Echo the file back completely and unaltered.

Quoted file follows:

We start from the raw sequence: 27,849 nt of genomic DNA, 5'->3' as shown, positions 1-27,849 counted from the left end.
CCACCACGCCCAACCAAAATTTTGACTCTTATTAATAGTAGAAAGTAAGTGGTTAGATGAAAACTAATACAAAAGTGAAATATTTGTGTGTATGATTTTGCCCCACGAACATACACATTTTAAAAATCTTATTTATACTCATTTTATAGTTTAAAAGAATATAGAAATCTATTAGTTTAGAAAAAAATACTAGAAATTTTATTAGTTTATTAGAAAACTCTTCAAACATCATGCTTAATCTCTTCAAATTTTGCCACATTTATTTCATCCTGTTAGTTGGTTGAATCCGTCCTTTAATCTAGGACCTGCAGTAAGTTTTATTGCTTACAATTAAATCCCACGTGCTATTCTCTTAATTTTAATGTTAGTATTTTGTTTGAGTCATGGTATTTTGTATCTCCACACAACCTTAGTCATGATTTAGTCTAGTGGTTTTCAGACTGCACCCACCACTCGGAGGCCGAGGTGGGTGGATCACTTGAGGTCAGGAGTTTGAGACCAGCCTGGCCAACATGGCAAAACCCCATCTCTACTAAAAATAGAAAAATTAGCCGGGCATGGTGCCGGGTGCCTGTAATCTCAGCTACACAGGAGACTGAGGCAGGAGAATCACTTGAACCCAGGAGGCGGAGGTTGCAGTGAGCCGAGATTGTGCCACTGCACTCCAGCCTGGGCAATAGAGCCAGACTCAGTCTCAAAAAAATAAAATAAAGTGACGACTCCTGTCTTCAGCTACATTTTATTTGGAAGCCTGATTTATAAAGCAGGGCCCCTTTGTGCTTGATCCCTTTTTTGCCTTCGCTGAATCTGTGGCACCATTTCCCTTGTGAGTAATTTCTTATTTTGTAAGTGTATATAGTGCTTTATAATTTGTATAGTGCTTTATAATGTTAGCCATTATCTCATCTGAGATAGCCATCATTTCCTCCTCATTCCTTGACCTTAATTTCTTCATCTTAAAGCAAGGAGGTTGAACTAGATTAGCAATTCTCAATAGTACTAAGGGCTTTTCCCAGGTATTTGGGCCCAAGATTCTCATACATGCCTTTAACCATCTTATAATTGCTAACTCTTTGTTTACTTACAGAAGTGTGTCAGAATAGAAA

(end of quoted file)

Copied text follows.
We start from the raw sequence: 27,849 nt of genomic DNA, 5'->3' as shown, positions 1-27,849 counted from the left end.
CCACCACGCCCAACCAAAATTTTGACTCTTATTAATAGTAGAAAGTAAGTGGTTAGATGAAAACTAATACAAAAGTGAAATATTTGTGTGTATGATTTTGCCCCACGAACATACACATTTTAAAAATCTTATTTATACTCATTTTATAGTTTAAAAGAATATAGAAATCTATTAGTTTAGAAAAAAATACTAGAAATTTTATTAGTTTATTAGAAAACTCTTCAAACATCATGCTTAATCTCTTCAAATTTTGCCACATTTATTTCATCCTGTTAGTTGGTTGAATCCGTCCTTTAATCTAGGACCTGCAGTAAGTTTTATTGCTTACAATTAAATCCCACGTGCTATTCTCTTAATTTTAATGTTAGTATTTTGTTTGAGTCATGGTATTTTGTATCTCCACACAACCTTAGTCATGATTTAGTCTAGTGGTTTTCAGACTGCACCCACCACTCGGAGGCCGAGGTGGGTGGATCACTTGAGGTCAGGAGTTTGAGACCAGCCTGGCCAACATGGCAAAACCCCATCTCTACTAAAAATAGAAAAATTAGCCGGGCATGGTGCCGGGTGCCTGTAATCTCAGCTACACAGGAGACTGAGGCAGGAGAATCACTTGAACCCAGGAGGCGGAGGTTGCAGTGAGCCGAGATTGTGCCACTGCACTCCAGCCTGGGCAATAGAGCCAGACTCAGTCTCAAAAAAATAAAATAAAGTGACGACTCCTGTCTTCAGCTACATTTTATTTGGAAGCCTGATTTATAAAGCAGGGCCCCTTTGTGCTTGATCCCTTTTTTGCCTTCGCTGAATCTGTGGCACCATTTCCCTTGTGAGTAATTTCTTATTTTGTAAGTGTATATAGTGCTTTATAATTTGTATAGTGCTTTATAATGTTAGCCATTATCTCATCTGAGATAGCCATCATTTCCTCCTCATTCCTTGACCTTAATTTCTTCATCTTAAAGCAAGGAGGTTGAACTAGATTAGCAATTCTCAATAGTACTAAGGGCTTTTCCCAGGTATTTGGGCCCAAGATTCTCATACATGCCTTTAACCATCTTATAATTGCTAACTCTTTGTTTACTTACAGAAGTGTGTCAGAATAGAAA